By Russell Heng

A line from an old song I know underlines TWC2’s experience when staff at Barclays, Singapore raised $25,670 for us in 2 hours of one afternoon. It goes, “Wider and wider our circle expands”.

Let’s start at the very beginning. In September a bank staff Deepak Siddappa wrote to say they are organizing a charity event and TWC2 will be the beneficiary. A pleasant surprise like this makes a fundraiser’s day. But it is not all about money. I also valued the great opportunity to address an interested audience at the bank about the TWC2 mission and the work we do for low-waged foreign workers in Singapore. Think raising public consciousness. Think attracting more volunteers.

barclays_diya_chequeOn the 17th of the following month was the extraordinarily colourful mini-funfair on bank premises. For two hours in the afternoon, bank staff trooped in and bought tickets to sample food, have their hands painted with henna, take part in a lucky draw and watched hip Bollywood dance items put up by their colleagues. The takings for that event known as Diya was $12,835. Multiply that by 2 because Barclays has a policy of matching dollar for dollar what its staff raised for charity. So TWC2 became richer by $25,670. This would pay half the annual wage bill of a third social worker TWC2 needs to hire in 2015. The circle of charity has doubled.


But that was not all. Impressed by the Bollywood dancing at Diya, I got in touch with its representative Lyza Adiwang to ask if they would perform pro bono at the TWC2 year-end charity lunch. Lisa said yes readily and came 7 December, she got together a troupe of eight, called themselves Funsteppers and put on a rousing show. Meanwhile Barclays staff bought tickets to TWC2’s charity lunch and donated them for foreign workers to use. The circle of charity has expanded again.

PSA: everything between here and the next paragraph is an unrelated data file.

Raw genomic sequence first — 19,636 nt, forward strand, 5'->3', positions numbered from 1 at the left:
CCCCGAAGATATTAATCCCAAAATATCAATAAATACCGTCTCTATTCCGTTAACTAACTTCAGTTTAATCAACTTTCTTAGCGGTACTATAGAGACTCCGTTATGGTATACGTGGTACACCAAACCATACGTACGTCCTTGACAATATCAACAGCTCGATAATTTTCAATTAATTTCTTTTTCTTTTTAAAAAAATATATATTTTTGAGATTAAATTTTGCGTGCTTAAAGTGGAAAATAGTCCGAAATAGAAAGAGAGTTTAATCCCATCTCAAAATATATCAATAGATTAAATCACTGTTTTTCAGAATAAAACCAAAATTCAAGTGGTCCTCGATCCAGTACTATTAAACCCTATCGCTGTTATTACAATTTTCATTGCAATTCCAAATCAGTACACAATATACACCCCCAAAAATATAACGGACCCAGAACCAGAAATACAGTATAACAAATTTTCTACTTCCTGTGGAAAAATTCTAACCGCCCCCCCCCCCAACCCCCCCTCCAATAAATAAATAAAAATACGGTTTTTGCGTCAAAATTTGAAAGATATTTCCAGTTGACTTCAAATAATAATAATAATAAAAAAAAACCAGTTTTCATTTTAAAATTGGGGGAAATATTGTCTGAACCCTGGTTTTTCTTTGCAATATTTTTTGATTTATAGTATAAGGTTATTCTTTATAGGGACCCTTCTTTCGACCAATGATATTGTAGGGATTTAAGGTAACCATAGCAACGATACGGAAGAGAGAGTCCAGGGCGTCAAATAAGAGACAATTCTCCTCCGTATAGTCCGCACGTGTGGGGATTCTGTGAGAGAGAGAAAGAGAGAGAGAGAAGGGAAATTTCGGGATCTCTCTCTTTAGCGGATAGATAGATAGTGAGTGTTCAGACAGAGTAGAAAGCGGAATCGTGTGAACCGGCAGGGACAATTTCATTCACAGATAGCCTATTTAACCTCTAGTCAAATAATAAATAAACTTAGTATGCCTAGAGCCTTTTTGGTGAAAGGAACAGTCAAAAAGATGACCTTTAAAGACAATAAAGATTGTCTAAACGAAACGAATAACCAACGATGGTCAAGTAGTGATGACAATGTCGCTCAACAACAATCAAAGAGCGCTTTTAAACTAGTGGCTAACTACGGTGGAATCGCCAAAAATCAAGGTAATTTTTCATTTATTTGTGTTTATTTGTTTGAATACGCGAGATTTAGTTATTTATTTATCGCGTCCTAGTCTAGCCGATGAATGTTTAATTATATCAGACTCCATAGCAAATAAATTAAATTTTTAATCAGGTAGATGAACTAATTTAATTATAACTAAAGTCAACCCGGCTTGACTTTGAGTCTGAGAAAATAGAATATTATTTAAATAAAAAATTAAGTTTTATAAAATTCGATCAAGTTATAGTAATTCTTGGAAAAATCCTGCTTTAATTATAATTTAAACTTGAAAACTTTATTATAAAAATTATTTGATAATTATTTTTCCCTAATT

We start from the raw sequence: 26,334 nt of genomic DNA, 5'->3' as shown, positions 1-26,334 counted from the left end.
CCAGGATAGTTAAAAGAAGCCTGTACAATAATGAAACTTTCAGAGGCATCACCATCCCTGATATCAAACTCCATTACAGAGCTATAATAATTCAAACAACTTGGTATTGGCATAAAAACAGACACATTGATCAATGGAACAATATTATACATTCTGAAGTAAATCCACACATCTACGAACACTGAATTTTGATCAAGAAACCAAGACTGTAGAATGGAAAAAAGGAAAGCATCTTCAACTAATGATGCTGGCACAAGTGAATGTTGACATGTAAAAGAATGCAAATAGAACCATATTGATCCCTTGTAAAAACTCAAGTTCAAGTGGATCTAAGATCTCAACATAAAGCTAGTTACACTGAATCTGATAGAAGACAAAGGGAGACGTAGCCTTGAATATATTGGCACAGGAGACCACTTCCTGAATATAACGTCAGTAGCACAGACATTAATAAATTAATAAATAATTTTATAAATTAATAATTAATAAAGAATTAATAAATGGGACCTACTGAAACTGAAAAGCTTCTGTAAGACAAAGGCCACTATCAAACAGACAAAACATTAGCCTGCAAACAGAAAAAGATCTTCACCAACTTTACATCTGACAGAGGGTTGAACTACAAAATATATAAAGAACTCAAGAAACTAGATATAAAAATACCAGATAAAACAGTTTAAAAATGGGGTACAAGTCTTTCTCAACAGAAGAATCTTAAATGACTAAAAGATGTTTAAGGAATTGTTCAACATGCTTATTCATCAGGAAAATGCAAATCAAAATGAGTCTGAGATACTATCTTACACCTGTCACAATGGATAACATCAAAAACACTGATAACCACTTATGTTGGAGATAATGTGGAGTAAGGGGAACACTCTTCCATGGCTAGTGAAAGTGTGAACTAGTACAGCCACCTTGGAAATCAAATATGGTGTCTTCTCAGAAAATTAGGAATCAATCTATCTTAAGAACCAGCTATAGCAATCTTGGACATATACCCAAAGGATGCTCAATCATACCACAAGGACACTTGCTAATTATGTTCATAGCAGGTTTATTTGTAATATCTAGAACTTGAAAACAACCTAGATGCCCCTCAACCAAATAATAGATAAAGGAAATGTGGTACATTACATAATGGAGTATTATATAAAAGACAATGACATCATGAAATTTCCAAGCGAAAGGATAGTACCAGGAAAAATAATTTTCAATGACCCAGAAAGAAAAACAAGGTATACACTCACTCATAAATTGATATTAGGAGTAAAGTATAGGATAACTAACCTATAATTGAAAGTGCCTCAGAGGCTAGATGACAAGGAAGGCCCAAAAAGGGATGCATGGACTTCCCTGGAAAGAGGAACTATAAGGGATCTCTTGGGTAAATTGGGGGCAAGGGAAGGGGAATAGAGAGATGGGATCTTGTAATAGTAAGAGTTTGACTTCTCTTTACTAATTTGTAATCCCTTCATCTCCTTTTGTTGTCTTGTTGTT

Then came the festive Christmas/New Year season. An email came from Michael Schilling, a Director at Barclays offering to help out at TWC2’s soup kitchen. That time of the year saw a dearth of volunteers as people went on holiday and extra pairs of hands were always welcome. So the family of four – “Grandma”, Michael and wife and their 4 year old daughter – helped out at The Cuff Road project on Christmas Day, also bringing with them crates of oranges for the men. On New Year’s eve, Michael turned up again to help and bearing more oranges. Ah how that circle has expnded.

It started as fund raising but that is very clunky official-speak. What about calling it the “giving circle” that can get wider and wider when your cause connects with charitable people?


Russell Heng is a volunteer looking after fundraising for TWC2 and wants to share his experience while learning on the job.